Tyros, of course, laughed at Alexander, but he did conquer the island by land: he built a mole that allowed him to unite island to continent and at the same time attacked by sea with navy from Cyprus. Finally the unconquerable Old Tyros fell and Alexander either killed or sold as slaves, something he hadn’t done until then, all the inhabitants of the city he found outside the temple of Herakles, in which he sacrificed to the Hero God.
Conquering Tyros meant dominance over one of the most important harbours and Alexander decided to rest a bit. He went to Egypt, which immediately graced him with the title of Pharaoh and crowned him Ruler of Egypt.
There he founded the first and most important Alexandria in a strategic point in Nile’s delta. Alexander built and harbour which later became the centre of all Mediterranean commerce, and strengthened his navy recently expanded with Tyro’s ships. Alexandria is still Egypt’s most important commercial centre in modern times.
Later he made a pilgrimage to the Oracle of Amun-Zeus in Siwa. However he had a tough trip. First, they ran out of water and were extremely thirsty when a rain storm filled their amphorae, which was considered a gift from Zeus. Then, they got lost and crows guided them to the Siwa Oasis, which was considered a gift from Apollo.
When they got to the Oracle of Amun-Zeus, Alexander was greeted by the priest, who did not master Greek and made a mistake: instead of saying “My child”, his sentence sounded more like “Zeus’ child”, which is a similar sentence in Greek. That was a very positive sign, but the Oracle itself said him even greater things: Yes, he was son of Zeus-Amun, yes, he would conquer Persia and yes, all of his father murderers had been punished and the Gods would no longer interfere in that issue. Alexander got the confirmation that he was son of a God and therefore a Heros, a hero.
Quickly he grew tired of peace and in 331 the most documented and famous battle of Alexander was fought: the Battle of Gaugamela.
Darius had a new weapon that threatened to break the Macedonian Phalanx: to the chariot’s wheels he added katanas over a meter long and during the battle those killed both Greeks and Persians in a myriad of ways. But Alexander was determined to capture Darius and the Persian king tried to run away. Alexander would have captured him, if it wasn’t because of Parmenion’s request for help – Alexander opted for saving his infantry.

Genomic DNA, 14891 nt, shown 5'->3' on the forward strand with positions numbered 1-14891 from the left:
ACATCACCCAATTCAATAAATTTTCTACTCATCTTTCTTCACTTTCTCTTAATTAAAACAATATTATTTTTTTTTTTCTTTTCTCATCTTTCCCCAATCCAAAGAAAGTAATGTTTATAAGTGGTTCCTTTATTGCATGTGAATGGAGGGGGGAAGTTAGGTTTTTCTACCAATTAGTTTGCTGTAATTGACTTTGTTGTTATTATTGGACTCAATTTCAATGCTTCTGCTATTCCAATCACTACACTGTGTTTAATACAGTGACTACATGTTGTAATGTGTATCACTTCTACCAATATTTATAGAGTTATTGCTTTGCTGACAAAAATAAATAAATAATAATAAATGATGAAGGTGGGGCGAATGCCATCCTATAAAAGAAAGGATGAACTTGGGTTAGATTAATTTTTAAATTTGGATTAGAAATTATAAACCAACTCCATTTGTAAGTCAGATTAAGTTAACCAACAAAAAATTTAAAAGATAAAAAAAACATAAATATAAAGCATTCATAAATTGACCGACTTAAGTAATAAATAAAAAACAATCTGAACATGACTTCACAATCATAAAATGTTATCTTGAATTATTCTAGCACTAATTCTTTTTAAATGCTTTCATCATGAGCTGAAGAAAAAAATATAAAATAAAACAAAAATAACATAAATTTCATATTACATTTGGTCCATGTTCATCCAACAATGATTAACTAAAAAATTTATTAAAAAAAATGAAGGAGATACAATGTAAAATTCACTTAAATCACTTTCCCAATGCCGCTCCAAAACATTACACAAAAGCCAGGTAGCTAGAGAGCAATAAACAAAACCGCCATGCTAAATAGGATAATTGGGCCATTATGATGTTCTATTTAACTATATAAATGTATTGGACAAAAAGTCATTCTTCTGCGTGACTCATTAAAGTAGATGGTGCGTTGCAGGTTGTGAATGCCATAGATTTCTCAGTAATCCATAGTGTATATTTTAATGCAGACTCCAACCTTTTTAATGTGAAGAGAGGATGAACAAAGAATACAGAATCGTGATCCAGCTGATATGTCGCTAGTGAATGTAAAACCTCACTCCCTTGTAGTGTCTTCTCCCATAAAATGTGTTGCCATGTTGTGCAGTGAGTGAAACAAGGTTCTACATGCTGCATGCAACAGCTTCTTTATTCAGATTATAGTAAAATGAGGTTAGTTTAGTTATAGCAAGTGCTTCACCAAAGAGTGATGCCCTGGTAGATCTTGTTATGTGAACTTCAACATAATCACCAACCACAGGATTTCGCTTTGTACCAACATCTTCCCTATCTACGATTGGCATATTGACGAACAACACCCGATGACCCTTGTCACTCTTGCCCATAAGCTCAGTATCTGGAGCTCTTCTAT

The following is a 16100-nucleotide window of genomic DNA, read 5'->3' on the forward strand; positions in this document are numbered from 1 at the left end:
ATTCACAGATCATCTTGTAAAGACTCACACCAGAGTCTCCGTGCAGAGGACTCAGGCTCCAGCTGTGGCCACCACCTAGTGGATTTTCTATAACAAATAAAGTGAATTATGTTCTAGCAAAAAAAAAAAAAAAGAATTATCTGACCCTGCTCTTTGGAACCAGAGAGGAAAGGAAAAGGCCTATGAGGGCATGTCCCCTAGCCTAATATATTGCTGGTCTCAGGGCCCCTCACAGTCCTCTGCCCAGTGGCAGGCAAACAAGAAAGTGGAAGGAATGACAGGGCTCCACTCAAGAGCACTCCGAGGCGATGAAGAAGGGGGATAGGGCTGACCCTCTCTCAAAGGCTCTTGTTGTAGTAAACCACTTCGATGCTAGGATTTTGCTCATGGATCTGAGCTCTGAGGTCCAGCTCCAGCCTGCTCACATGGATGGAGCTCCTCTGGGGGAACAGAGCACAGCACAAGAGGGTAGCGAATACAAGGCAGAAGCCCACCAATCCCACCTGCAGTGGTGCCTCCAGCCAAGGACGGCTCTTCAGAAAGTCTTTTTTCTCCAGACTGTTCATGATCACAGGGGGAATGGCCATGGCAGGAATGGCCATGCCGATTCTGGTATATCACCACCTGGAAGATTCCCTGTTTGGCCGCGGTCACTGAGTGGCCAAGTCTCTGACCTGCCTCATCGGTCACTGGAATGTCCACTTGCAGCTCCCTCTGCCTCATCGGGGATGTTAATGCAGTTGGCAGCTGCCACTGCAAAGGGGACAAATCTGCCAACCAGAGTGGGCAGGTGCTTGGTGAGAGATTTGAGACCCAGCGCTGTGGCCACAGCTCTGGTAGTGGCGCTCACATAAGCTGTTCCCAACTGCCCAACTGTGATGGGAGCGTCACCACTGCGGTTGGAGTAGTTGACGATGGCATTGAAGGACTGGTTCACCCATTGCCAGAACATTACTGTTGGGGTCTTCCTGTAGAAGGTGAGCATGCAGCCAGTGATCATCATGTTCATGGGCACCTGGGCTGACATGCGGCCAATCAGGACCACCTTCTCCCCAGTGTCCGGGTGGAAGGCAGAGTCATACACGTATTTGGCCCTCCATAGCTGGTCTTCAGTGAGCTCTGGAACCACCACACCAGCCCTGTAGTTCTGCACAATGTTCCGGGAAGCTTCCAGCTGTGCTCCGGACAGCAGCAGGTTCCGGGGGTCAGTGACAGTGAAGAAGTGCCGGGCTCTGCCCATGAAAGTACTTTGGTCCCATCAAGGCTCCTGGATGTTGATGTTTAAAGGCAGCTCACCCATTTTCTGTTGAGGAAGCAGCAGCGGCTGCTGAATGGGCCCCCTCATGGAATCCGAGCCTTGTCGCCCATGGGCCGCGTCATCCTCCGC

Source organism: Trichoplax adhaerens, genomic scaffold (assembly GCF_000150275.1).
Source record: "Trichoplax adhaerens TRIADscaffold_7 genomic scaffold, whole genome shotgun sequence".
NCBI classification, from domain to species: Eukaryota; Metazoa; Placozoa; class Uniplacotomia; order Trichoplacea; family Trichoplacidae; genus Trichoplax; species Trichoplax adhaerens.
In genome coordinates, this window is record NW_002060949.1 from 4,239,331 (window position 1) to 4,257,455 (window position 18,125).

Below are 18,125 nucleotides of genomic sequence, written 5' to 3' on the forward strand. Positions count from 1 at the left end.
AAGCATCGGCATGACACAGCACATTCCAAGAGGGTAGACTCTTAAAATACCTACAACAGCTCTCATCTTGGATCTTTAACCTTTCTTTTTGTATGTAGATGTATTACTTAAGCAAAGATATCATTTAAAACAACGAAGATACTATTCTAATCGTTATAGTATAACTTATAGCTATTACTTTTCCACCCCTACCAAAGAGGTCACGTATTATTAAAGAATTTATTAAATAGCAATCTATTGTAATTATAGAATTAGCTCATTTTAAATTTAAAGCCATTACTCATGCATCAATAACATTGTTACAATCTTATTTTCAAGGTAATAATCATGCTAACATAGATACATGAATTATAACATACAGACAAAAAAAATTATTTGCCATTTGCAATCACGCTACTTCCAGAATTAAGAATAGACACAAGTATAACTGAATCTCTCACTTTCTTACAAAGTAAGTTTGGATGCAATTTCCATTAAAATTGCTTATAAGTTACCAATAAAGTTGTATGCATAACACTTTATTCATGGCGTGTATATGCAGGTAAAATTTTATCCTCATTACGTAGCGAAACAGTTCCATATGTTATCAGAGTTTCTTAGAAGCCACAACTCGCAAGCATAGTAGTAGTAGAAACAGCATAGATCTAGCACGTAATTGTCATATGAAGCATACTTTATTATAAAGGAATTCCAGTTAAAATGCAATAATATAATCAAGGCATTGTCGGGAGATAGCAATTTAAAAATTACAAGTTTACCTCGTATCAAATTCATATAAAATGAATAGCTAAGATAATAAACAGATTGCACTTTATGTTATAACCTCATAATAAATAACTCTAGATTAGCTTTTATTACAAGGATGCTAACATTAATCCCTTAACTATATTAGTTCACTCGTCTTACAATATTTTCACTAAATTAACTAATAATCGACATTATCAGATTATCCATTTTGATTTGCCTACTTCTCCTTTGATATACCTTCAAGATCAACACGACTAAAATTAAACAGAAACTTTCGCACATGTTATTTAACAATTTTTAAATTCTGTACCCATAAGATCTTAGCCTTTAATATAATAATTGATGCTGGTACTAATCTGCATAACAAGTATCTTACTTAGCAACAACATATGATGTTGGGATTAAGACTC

In 330 Alexander conquered Persepolis, which made him king of all Persia. His man raided the city and murdered their inhabitants, and also each other in the euphoria. With this treasure, together with Egypt’s and Greece’s, Alexander became the richest man in the world.
But one night, drunken, he set the city on fire and destroyed the most powerful city of the Ancient World, which had caused so much grief to the Greeks.
Alexander proceeded in searching for Darius, so that the former king would recognize the new king. Meanwhile, the Persian was betrayed by his general Bessus, who killed him. When Alexander found Darius’ body he honoured him with a king’s funeral and buried him in the Royal House.
By that time both Greeks and Macedonians thought they were returning home, but Alexander didn’t want to and took them to India, randomly conquering small tribal kingdoms on the war. During this time his leadership was more threatened than ever and he even executed some of his childhood friends because of mere suspicion.
But then something unexpected happened: Alexander married. The strangest was not the fact that he married in the middle of a military campaign, but that he married the daughter of an unimportant local king, Roxana. He had previously married Stateira, princess of Persia, but that was merely a diplomatic wedding. This new wedding was a proof that Alexander now considered Persia his home, which increased the Persian’s loyalty, but also increased Greeks, Macedonians and Egyptians’ distrust. There is, however, that chance that Alexander married because he truly loved Roxana.
Either way, from that day on Alexander progressively became less Greek and more bohemian like the Persians: he had hundreds of concubines and demanded people to treat him like a superior being, which the freedom-loving Greeks frowned upon, something that cost Callisthenes, nephew of Aristotle and official historian of Alexander, his life. Only the worship of Hellenic Deities was a constant in Alexander.
Quickly he continued his pursue throughout India, where he faced a new threat which finally made him give up and go back home: war elephants. But the way back was not peaceful and instead of going all the way back, he took another way, going down the rivers and conquering the cities he passed by. Until he got to Melli.
Like he did in the past, Alexander decided he would conquer Melli. But before laying siege to the city a seer warned him that if he didn’t give up that city he would suffer a very serious wound. Alexander did not believe the prophecy, said to be sent by Phoebus, and ended up wounded with an arrow.
Alexander had gone beyond his limits. From thereon his life progressively degraded. In 324 his best friend Hephaestion died of an unknown disease. He executed the physician and cried for two days. Later Alexander himself got stuck in Babylon with another unknown disease, and he never healed to go back home and listen to what his mother promised to tell him.
At the age of 32, about one month before turning 33, in the ninth, tenth or eleventh of June of the year of 323 B.C. Alexander died without leaving an heir behind. His last words were to answer the questions of whom would he leave his kingdom to: “to the strongest” he said.
What was the cause of his death? Alcoholism? Malaria? The arrow wound? Compulsive self-destruction? All these have been pointed out, but the most probable answer is that it was the combination of the four.
His empire was separated in parts with great conflicts. His body, a symbol of power, was to be buried in Pella, Macedonia, but Ptolemy, who got Egypt, captured the body and made Alexandria his resting tomb. When the leaders joined to discuss, the weapons and bastion of Alexander were seated at the head of the table and he gained a Hero’s cult.
Many years later, when the last pharaoh of Egypt, Cleopatra, a descendent of Ptolemy, committed suicide, the location of Alexander’s body was lost.